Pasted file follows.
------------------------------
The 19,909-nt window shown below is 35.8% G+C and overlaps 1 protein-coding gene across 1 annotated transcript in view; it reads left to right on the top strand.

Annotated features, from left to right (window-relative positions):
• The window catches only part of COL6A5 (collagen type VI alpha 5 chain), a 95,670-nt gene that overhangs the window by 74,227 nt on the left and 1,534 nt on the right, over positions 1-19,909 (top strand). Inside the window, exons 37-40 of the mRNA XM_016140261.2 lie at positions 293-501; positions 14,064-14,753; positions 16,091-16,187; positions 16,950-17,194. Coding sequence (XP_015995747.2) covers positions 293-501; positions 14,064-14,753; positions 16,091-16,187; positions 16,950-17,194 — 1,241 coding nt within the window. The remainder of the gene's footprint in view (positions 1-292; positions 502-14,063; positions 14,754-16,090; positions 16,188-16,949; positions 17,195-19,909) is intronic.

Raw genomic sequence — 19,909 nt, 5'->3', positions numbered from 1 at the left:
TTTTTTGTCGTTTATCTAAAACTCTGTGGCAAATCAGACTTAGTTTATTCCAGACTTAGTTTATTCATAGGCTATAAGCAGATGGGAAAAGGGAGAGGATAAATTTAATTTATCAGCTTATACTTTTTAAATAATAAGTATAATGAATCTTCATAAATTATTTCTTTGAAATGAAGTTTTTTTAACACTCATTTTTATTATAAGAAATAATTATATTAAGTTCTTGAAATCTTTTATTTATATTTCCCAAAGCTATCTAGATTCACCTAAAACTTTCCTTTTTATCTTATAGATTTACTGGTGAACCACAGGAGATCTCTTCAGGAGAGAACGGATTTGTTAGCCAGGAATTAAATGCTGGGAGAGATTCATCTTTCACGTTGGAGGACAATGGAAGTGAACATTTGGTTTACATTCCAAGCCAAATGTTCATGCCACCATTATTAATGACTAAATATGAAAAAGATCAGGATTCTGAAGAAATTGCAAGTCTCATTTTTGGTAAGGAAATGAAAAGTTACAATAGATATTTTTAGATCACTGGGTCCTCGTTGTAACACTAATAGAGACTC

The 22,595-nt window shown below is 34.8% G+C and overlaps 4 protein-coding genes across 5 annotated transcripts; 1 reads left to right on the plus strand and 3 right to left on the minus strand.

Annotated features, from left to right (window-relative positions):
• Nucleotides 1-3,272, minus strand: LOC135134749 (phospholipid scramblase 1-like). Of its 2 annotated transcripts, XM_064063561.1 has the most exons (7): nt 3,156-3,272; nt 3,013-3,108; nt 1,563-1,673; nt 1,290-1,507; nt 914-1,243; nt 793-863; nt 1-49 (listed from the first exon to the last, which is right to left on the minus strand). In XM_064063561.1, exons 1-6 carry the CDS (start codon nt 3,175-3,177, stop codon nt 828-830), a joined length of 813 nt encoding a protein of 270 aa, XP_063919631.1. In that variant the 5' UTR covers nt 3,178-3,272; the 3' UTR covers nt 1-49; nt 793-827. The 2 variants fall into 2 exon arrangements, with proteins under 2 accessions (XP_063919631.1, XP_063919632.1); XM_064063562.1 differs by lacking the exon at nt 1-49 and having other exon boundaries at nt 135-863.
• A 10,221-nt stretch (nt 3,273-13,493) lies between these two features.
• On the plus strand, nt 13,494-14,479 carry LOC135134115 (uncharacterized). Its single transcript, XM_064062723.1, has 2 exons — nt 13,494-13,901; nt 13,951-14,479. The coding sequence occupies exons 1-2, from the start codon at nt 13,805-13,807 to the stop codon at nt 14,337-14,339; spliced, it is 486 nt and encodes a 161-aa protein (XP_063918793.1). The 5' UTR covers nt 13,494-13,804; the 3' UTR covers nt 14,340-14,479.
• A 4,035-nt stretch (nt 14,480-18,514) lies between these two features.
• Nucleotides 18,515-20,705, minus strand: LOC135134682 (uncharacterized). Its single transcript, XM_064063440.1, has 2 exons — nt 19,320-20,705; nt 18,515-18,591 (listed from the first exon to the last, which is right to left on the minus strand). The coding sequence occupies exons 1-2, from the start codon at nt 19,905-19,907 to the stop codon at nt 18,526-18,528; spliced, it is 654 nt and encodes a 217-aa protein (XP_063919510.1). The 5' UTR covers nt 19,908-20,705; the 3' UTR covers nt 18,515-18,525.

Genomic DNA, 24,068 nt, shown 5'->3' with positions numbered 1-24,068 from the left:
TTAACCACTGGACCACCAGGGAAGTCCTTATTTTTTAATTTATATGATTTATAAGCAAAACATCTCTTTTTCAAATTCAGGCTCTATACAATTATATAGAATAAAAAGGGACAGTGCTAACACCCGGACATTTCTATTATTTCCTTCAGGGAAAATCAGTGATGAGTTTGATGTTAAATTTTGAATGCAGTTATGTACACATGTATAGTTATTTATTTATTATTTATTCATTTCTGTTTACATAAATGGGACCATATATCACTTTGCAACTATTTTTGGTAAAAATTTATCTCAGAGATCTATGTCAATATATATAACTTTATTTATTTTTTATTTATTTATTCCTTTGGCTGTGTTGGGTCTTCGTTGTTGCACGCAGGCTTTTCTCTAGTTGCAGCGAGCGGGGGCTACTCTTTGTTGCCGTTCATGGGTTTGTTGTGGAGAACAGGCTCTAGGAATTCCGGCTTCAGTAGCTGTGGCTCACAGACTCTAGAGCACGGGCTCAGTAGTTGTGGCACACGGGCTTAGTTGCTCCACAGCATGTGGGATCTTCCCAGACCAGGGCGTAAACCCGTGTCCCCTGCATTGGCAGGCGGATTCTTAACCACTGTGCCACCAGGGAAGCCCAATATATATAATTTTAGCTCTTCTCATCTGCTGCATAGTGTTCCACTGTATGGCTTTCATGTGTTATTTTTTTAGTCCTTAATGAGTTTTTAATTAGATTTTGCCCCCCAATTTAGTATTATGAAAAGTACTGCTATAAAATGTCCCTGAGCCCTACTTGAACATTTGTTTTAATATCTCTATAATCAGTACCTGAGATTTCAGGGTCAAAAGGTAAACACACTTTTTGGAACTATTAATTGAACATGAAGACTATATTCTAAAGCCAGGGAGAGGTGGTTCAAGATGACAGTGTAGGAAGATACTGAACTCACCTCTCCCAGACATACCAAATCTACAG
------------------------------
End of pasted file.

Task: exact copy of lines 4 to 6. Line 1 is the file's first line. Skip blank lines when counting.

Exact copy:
Raw genomic sequence — 19,909 nt, 5'->3', positions numbered from 1 at the left:
TTTTTTGTCGTTTATCTAAAACTCTGTGGCAAATCAGACTTAGTTTATTCCAGACTTAGTTTATTCATAGGCTATAAGCAGATGGGAAAAGGGAGAGGATAAATTTAATTTATCAGCTTATACTTTTTAAATAATAAGTATAATGAATCTTCATAAATTATTTCTTTGAAATGAAGTTTTTTTAACACTCATTTTTATTATAAGAAATAATTATATTAAGTTCTTGAAATCTTTTATTTATATTTCCCAAAGCTATCTAGATTCACCTAAAACTTTCCTTTTTATCTTATAGATTTACTGGTGAACCACAGGAGATCTCTTCAGGAGAGAACGGATTTGTTAGCCAGGAATTAAATGCTGGGAGAGATTCATCTTTCACGTTGGAGGACAATGGAAGTGAACATTTGGTTTACATTCCAAGCCAAATGTTCATGCCACCATTATTAATGACTAAATATGAAAAAGATCAGGATTCTGAAGAAATTGCAAGTCTCATTTTTGGTAAGGAAATGAAAAGTTACAATAGATATTTTTAGATCACTGGGTCCTCGTTGTAACACTAATAGAGACTC

The 22,595-nt window shown below is 34.8% G+C and overlaps 4 protein-coding genes across 5 annotated transcripts; 1 reads left to right on the plus strand and 3 right to left on the minus strand.